Individual achievements, within a variety of sporting fields, are always a lot of fun to celebrate.
Sharing those accomplishments with others embedded with that same passion for athletic excellence, well, that takes these moments to a whole other level.
The recent Canadian Swimming Championships in Montreal was the setting for dreams to be made for no less than three members of the Sudbury Laurentian Swim Club contingent, including a gentleman who need not even set foot in the water.
Things happened quickly for the local crew, when Nina Kucheran torched a five-second PB in the 200m breaststroke early on, a clocking that seeded her ahead of Olympian Sydney Pickrem entering the final.
And while she would settle for second place in the end, the breakthrough proved special for the grade 12 Collège Notre-Dame swimmer who leaves in September for her sophomore year with the Florida State Seminoles.
“That time, that race, everything combined, was hands down the most amazing moment of my life,” said Kucheran. “Dropping five seconds, at my age, at this level, is tough. I haven't dropped five seconds in a 200m since I was like 12 years old.”
That said, there is no reason to believe this is a one-off. In fact, it may just be the beginning. “For the past few years, I've been training at that level to be able to go around this time,” she said. “But there's always been a bunch of little factors (injuries and such) that have gotten in the way of my training blocks.”
“I think one of the reasons I was able to take off that much time was because for the past five months, I've had no interruptions, nothing to disturb me,” Kucheran continued. “It's been just solid really good training.”
Thankfully, the reward went well beyond a new personal best time. For her efforts, Kucheran was rewarded with a spot on the national junior team that will compete in Fiji in August at the Junior Pan-Pacific Championships.
“I've been trying to make that team for the past three years,” she said. “I've been working for so long to have this happen. I couldn't be more excited to represent Canada. Usually, I am done training at the end of July. I'm totally OK with not having much of a social life this summer, if it means I get to train and work my butt off to represent my country at Pan-Pacs.”
The trip that awaits her became that much more special within a matter of days when Kucheran's long-time SLSC coach, Dean Henze, was named to the staff of the team. “It's a big deal for me because it's been a while since I've been on a national tour,” noted Henze, who coached with the national blind team in Madrid roughly two decades ago, and also helped out with the Youth Olympics in 2002.
The takeaways of this experience are every bit as critical for the man who is nearing the completion of his ninth season at the helm of SLSC, as it is for the athletes under his watch. “There's a ton of Olympic and International experience on staff that I am looking forward to working with,” said Henze. “I've know a lot of these guys for a long time, but it's different spending two weeks with them, when you get to talk only swimming.”
“And having a chance to work with the best young athletes in the entire country,” he added. “You always learn stuff working with good kids.” Yet as much as the native of Atikokan has enjoyed the opportunity to mentor some very talented teens in years gone by, there is something almost unique to the young lady hoping to make a mark on the NCAA landscape next year.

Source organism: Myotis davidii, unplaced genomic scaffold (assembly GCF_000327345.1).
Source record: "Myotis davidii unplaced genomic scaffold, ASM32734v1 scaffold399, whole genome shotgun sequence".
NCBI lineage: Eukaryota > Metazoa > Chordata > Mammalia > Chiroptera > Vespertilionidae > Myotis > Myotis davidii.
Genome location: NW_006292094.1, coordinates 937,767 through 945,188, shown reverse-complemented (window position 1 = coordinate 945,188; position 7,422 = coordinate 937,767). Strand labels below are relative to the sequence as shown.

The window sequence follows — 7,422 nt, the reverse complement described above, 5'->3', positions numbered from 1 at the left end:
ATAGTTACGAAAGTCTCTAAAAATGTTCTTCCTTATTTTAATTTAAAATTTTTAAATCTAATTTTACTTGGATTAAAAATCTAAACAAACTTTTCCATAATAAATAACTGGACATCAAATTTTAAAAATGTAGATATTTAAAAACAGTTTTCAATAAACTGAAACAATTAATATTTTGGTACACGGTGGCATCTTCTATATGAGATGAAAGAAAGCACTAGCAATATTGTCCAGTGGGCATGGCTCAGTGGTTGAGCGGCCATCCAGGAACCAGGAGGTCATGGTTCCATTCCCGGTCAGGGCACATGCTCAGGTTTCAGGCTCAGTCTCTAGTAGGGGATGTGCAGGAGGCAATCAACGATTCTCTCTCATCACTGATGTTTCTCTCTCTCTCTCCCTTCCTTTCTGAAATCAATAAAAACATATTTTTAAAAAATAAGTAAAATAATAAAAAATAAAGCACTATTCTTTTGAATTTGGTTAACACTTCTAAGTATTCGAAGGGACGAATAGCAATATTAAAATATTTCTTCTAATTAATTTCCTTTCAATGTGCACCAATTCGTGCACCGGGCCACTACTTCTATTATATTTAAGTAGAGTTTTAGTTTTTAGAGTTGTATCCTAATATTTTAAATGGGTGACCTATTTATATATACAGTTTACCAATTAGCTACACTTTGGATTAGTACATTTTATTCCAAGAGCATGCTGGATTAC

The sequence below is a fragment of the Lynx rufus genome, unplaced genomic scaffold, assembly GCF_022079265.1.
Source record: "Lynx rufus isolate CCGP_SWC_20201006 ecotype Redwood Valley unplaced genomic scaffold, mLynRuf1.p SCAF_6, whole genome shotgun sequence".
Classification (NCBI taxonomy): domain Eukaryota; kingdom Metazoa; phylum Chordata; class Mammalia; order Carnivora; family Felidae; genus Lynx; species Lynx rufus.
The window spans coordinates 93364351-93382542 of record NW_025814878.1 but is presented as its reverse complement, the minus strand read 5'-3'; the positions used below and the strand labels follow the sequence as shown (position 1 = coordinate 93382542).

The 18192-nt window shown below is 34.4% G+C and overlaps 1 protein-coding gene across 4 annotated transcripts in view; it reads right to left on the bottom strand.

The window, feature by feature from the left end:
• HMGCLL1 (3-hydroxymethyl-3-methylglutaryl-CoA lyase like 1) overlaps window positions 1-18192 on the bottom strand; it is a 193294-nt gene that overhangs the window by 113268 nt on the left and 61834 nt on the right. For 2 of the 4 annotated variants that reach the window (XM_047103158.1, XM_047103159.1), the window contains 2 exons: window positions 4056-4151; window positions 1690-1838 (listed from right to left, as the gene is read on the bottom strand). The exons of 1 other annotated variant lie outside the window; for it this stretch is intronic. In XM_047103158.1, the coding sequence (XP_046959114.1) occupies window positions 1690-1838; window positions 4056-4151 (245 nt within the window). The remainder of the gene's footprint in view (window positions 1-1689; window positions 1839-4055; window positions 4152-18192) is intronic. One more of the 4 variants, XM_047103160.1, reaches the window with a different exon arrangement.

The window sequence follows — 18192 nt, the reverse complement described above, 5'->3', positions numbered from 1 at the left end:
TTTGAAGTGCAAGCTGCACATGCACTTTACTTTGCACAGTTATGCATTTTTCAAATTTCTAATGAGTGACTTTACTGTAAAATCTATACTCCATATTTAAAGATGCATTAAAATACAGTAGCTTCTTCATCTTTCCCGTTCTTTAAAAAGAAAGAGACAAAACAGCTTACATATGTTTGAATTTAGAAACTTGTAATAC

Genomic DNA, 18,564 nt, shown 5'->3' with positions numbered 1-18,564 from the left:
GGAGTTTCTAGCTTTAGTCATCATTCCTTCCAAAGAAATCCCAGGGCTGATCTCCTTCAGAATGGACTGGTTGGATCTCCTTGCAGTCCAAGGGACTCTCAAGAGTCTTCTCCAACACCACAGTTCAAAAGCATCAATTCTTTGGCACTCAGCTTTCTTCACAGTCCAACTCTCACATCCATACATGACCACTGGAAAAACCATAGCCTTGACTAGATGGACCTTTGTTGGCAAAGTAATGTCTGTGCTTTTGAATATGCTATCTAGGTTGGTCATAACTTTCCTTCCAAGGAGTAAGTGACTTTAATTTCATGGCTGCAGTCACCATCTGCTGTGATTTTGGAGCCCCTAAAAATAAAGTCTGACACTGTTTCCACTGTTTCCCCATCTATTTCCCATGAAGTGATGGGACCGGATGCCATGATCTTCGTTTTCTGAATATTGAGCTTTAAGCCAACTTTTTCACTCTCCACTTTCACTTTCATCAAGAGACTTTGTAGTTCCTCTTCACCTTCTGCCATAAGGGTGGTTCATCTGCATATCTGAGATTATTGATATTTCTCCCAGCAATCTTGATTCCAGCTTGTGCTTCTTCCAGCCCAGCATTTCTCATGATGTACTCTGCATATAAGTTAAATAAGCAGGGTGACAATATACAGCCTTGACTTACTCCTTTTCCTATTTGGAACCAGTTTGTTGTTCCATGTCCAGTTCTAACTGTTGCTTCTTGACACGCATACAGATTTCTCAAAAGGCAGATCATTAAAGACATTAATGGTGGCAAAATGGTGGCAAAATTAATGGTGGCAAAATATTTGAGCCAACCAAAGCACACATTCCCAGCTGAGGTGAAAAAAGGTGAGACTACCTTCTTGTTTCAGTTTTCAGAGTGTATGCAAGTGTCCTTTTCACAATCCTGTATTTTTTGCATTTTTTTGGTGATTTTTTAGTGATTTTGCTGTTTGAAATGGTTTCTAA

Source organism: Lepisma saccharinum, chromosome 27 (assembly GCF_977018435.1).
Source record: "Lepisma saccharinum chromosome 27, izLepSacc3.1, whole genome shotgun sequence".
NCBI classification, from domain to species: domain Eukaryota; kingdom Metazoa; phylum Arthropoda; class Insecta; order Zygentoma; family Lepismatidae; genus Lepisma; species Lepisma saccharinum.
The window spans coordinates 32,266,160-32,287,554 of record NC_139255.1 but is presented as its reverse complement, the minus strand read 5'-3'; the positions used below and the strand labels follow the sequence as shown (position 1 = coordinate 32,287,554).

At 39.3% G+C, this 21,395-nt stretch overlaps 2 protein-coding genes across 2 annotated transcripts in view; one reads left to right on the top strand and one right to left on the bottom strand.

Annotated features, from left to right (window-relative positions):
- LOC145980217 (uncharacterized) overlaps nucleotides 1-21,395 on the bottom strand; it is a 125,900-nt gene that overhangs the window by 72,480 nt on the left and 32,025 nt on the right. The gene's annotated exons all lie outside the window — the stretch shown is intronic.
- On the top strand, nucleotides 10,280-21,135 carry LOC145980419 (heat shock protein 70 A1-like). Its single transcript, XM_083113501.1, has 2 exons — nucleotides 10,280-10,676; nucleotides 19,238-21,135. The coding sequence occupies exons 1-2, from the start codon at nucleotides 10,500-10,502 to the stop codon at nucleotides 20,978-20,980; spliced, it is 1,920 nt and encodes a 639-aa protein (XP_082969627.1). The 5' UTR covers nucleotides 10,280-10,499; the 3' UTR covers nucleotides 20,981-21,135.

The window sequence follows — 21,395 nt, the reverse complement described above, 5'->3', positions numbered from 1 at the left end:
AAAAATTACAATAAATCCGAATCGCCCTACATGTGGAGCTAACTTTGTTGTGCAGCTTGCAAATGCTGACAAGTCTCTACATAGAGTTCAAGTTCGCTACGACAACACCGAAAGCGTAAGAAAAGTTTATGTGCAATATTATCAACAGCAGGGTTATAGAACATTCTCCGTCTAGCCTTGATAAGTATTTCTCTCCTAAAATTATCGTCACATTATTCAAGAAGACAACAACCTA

“As the bar rises for my swimmers, so does mine,” he said. “But she (Kucheran) keeps making me reach my bar into places that, quite honestly, I don't think anyone else in the country has done. She does stuff in training that I am not convinced there's a lot of people that can do. That combination of intensity and volume in practice – she can do training sets that are kind of unheard of with other top end coaches.”
It wasn't just Kucheran whose light shone brightly in Montreal. Enjoying a breakthrough swim of her own, Abby McDonald would place fourth in the 200m butterfly. “It was my first Senior Nationals, my first really high performance meet,” noted the 17 year old grade 11 student at Marymount Academy. “And basically, I did not swim last year (due to injury).”
“Coming into this year, my goal was by April, to get back to where I was before I was injured. And then I pulled out this performance. I was so stunned and so happy with it.” Ironically, any misgivings about what exactly she was capable of likely had far less to do with her overall physical preparation, and far more to do with her mental state of mind in this setting.
“I know how to race, I've been racing for nine years now,” she said. “You have to take the fact that it's such a high performance meet out of the mix. I've made that mistake before, where I get too into it, and then the race kind of goes out the door because of that. I just needed to remind myself: you've prepared for this, you know what to do.”
Interestingly enough, McDonald now points to her injury as a catalyst to her current success. “When I got injured, as much as it was horrible, not being able to swim, it was probably one of the best things that ever happened to my swim career. I have a whole new love for the water. I look forward to coming to practice. I have a lot more fun with it.”
And sharing the accomplishments with those who are at her side, through countless workouts a week, well that's simply an added bonus.